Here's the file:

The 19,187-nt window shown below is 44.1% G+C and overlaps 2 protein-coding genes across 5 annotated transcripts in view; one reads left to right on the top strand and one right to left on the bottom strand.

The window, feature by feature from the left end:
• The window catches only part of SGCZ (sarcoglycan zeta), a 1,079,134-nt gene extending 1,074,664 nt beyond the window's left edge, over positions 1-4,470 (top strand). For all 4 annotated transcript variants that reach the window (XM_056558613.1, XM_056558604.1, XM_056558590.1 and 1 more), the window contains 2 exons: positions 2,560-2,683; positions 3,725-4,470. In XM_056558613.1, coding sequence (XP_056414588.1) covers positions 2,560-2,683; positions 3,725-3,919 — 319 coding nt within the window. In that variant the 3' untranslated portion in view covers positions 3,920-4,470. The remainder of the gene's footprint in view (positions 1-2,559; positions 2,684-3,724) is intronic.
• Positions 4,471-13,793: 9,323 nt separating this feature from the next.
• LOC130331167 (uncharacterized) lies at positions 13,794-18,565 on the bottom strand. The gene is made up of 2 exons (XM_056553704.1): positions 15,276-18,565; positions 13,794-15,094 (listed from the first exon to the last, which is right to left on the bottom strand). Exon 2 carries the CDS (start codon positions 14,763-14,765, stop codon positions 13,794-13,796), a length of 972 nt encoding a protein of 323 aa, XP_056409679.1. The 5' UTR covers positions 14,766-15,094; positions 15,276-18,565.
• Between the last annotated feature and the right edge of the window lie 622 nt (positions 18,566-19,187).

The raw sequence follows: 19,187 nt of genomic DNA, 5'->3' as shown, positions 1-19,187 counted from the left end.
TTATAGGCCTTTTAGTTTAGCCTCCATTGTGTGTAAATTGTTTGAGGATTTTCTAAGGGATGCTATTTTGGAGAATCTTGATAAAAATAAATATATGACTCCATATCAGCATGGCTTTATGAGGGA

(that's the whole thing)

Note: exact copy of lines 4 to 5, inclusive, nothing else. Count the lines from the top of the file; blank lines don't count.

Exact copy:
• Positions 4,471-13,793: 9,323 nt separating this feature from the next.
• LOC130331167 (uncharacterized) lies at positions 13,794-18,565 on the bottom strand. The gene is made up of 2 exons (XM_056553704.1): positions 15,276-18,565; positions 13,794-15,094 (listed from the first exon to the last, which is right to left on the bottom strand). Exon 2 carries the CDS (start codon positions 14,763-14,765, stop codon positions 13,794-13,796), a length of 972 nt encoding a protein of 323 aa, XP_056409679.1. The 5' UTR covers positions 14,766-15,094; positions 15,276-18,565.